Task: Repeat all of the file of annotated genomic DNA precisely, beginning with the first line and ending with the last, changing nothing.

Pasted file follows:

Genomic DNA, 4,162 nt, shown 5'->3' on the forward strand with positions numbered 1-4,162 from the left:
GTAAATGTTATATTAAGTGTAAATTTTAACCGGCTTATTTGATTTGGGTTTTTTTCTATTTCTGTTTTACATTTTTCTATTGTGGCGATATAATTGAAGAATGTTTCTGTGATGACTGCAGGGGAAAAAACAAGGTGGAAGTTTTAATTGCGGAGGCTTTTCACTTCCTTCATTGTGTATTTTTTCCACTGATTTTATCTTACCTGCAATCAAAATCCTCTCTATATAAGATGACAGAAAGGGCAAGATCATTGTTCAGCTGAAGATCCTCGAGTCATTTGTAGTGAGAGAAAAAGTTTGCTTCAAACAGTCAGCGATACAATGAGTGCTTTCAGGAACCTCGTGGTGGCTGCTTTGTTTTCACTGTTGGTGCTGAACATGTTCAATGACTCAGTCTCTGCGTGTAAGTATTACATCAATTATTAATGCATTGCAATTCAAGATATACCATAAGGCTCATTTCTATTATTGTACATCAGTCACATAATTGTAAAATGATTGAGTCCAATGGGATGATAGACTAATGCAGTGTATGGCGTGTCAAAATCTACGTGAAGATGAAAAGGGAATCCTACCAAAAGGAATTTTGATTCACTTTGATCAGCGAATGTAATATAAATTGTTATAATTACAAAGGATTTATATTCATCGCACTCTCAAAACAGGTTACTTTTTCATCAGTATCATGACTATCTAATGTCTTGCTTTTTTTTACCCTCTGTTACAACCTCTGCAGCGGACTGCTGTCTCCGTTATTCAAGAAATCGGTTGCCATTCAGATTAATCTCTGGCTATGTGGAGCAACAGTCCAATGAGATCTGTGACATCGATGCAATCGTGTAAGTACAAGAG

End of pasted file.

Genomic DNA, 4,162 nt, shown 5'->3' on the forward strand with positions numbered 1-4,162 from the left:
GTAAATGTTATATTAAGTGTAAATTTTAACCGGCTTATTTGATTTGGGTTTTTTTCTATTTCTGTTTTACATTTTTCTATTGTGGCGATATAATTGAAGAATGTTTCTGTGATGACTGCAGGGGAAAAAACAAGGTGGAAGTTTTAATTGCGGAGGCTTTTCACTTCCTTCATTGTGTATTTTTTCCACTGATTTTATCTTACCTGCAATCAAAATCCTCTCTATATAAGATGACAGAAAGGGCAAGATCATTGTTCAGCTGAAGATCCTCGAGTCATTTGTAGTGAGAGAAAAAGTTTGCTTCAAACAGTCAGCGATACAATGAGTGCTTTCAGGAACCTCGTGGTGGCTGCTTTGTTTTCACTGTTGGTGCTGAACATGTTCAATGACTCAGTCTCTGCGTGTAAGTATTACATCAATTATTAATGCATTGCAATTCAAGATATACCATAAGGCTCATTTCTATTATTGTACATCAGTCACATAATTGTAAAATGATTGAGTCCAATGGGATGATAGACTAATGCAGTGTATGGCGTGTCAAAATCTACGTGAAGATGAAAAGGGAATCCTACCAAAAGGAATTTTGATTCACTTTGATCAGCGAATGTAATATAAATTGTTATAATTACAAAGGATTTATATTCATCGCACTCTCAAAACAGGTTACTTTTTCATCAGTATCATGACTATCTAATGTCTTGCTTTTTTTTACCCTCTGTTACAACCTCTGCAGCGGACTGCTGTCTCCGTTATTCAAGAAATCGGTTGCCATTCAGATTAATCTCTGGCTATGTGGAGCAACAGTCCAATGAGATCTGTGACATCGATGCAATCGTGTAAGTACAAGAG